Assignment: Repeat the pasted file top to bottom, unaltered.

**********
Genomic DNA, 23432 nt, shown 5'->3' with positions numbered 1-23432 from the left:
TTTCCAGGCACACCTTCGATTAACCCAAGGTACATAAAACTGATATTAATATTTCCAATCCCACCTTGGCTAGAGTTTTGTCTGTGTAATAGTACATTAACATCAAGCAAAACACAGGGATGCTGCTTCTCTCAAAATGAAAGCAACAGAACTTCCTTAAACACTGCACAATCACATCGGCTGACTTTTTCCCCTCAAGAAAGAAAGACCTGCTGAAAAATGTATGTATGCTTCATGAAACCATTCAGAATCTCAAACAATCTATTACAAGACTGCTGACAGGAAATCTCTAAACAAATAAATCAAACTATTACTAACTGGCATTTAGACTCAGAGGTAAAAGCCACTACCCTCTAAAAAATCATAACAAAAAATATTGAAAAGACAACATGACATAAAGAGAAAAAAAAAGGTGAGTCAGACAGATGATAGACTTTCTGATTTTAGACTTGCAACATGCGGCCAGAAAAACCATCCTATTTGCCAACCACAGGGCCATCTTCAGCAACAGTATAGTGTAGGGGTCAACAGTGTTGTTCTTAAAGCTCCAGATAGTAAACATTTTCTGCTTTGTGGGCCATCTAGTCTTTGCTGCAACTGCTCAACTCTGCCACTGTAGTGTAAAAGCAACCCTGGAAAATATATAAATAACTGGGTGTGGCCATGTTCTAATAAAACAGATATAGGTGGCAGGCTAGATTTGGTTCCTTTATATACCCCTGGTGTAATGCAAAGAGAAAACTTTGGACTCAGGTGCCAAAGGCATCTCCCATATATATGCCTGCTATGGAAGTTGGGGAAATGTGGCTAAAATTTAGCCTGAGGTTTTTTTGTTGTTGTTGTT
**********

Genomic DNA, 23432 nt, shown 5'->3' with positions numbered 1-23432 from the left:
TTTCCAGGCACACCTTCGATTAACCCAAGGTACATAAAACTGATATTAATATTTCCAATCCCACCTTGGCTAGAGTTTTGTCTGTGTAATAGTACATTAACATCAAGCAAAACACAGGGATGCTGCTTCTCTCAAAATGAAAGCAACAGAACTTCCTTAAACACTGCACAATCACATCGGCTGACTTTTTCCCCTCAAGAAAGAAAGACCTGCTGAAAAATGTATGTATGCTTCATGAAACCATTCAGAATCTCAAACAATCTATTACAAGACTGCTGACAGGAAATCTCTAAACAAATAAATCAAACTATTACTAACTGGCATTTAGACTCAGAGGTAAAAGCCACTACCCTCTAAAAAATCATAACAAAAAATATTGAAAAGACAACATGACATAAAGAGAAAAAAAAAGGTGAGTCAGACAGATGATAGACTTTCTGATTTTAGACTTGCAACATGCGGCCAGAAAAACCATCCTATTTGCCAACCACAGGGCCATCTTCAGCAACAGTATAGTGTAGGGGTCAACAGTGTTGTTCTTAAAGCTCCAGATAGTAAACATTTTCTGCTTTGTGGGCCATCTAGTCTTTGCTGCAACTGCTCAACTCTGCCACTGTAGTGTAAAAGCAACCCTGGAAAATATATAAATAACTGGGTGTGGCCATGTTCTAATAAAACAGATATAGGTGGCAGGCTAGATTTGGTTCCTTTATATACCCCTGGTGTAATGCAAAGAGAAAACTTTGGACTCAGGTGCCAAAGGCATCTCCCATATATATGCCTGCTATGGAAGTTGGGGAAATGTGGCTAAAATTTAGCCTGAGGTTTTTTTGTTGTTGTTGTT